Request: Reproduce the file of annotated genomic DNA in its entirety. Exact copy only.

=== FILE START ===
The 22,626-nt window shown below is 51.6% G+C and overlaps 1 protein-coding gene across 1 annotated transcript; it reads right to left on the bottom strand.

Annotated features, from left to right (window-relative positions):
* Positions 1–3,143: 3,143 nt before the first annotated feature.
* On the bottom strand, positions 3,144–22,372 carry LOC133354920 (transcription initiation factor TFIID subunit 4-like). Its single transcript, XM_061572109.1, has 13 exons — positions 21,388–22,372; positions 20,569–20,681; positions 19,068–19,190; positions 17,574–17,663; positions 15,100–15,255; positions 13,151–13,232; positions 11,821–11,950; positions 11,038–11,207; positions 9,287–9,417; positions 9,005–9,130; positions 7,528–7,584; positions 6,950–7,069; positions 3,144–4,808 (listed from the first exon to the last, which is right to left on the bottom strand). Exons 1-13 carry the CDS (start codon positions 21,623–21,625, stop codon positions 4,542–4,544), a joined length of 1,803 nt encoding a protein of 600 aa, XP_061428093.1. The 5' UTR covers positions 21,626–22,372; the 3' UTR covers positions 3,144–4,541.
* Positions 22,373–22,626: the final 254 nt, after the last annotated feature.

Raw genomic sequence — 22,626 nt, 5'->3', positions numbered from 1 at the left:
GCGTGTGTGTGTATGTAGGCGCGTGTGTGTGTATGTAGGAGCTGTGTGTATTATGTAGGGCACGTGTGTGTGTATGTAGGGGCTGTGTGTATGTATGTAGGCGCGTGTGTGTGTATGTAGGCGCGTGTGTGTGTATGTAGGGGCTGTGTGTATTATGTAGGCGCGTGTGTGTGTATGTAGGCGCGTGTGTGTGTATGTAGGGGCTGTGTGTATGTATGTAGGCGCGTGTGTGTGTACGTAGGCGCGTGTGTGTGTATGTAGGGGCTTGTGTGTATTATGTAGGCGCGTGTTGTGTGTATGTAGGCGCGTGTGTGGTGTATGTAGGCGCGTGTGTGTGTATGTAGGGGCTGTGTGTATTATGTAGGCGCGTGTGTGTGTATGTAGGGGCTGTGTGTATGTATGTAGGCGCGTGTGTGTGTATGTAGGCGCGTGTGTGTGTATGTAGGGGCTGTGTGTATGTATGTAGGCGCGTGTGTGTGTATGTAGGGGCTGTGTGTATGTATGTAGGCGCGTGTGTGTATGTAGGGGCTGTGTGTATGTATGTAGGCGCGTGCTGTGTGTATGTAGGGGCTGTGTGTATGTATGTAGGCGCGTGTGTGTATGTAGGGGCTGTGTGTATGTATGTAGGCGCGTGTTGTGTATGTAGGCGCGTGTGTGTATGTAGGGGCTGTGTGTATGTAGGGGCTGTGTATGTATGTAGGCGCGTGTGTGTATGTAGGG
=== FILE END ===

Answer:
The 22,626-nt window shown below is 51.6% G+C and overlaps 1 protein-coding gene across 1 annotated transcript; it reads right to left on the bottom strand.

Annotated features, from left to right (window-relative positions):
* Positions 1–3,143: 3,143 nt before the first annotated feature.
* On the bottom strand, positions 3,144–22,372 carry LOC133354920 (transcription initiation factor TFIID subunit 4-like). Its single transcript, XM_061572109.1, has 13 exons — positions 21,388–22,372; positions 20,569–20,681; positions 19,068–19,190; positions 17,574–17,663; positions 15,100–15,255; positions 13,151–13,232; positions 11,821–11,950; positions 11,038–11,207; positions 9,287–9,417; positions 9,005–9,130; positions 7,528–7,584; positions 6,950–7,069; positions 3,144–4,808 (listed from the first exon to the last, which is right to left on the bottom strand). Exons 1-13 carry the CDS (start codon positions 21,623–21,625, stop codon positions 4,542–4,544), a joined length of 1,803 nt encoding a protein of 600 aa, XP_061428093.1. The 5' UTR covers positions 21,626–22,372; the 3' UTR covers positions 3,144–4,541.
* Positions 22,373–22,626: the final 254 nt, after the last annotated feature.

Raw genomic sequence — 22,626 nt, 5'->3', positions numbered from 1 at the left:
GCGTGTGTGTGTATGTAGGCGCGTGTGTGTGTATGTAGGAGCTGTGTGTATTATGTAGGGCACGTGTGTGTGTATGTAGGGGCTGTGTGTATGTATGTAGGCGCGTGTGTGTGTATGTAGGCGCGTGTGTGTGTATGTAGGGGCTGTGTGTATTATGTAGGCGCGTGTGTGTGTATGTAGGCGCGTGTGTGTGTATGTAGGGGCTGTGTGTATGTATGTAGGCGCGTGTGTGTGTACGTAGGCGCGTGTGTGTGTATGTAGGGGCTTGTGTGTATTATGTAGGCGCGTGTTGTGTGTATGTAGGCGCGTGTGTGGTGTATGTAGGCGCGTGTGTGTGTATGTAGGGGCTGTGTGTATTATGTAGGCGCGTGTGTGTGTATGTAGGGGCTGTGTGTATGTATGTAGGCGCGTGTGTGTGTATGTAGGCGCGTGTGTGTGTATGTAGGGGCTGTGTGTATGTATGTAGGCGCGTGTGTGTGTATGTAGGGGCTGTGTGTATGTATGTAGGCGCGTGTGTGTATGTAGGGGCTGTGTGTATGTATGTAGGCGCGTGCTGTGTGTATGTAGGGGCTGTGTGTATGTATGTAGGCGCGTGTGTGTATGTAGGGGCTGTGTGTATGTATGTAGGCGCGTGTTGTGTATGTAGGCGCGTGTGTGTATGTAGGGGCTGTGTGTATGTAGGGGCTGTGTATGTATGTAGGCGCGTGTGTGTATGTAGGG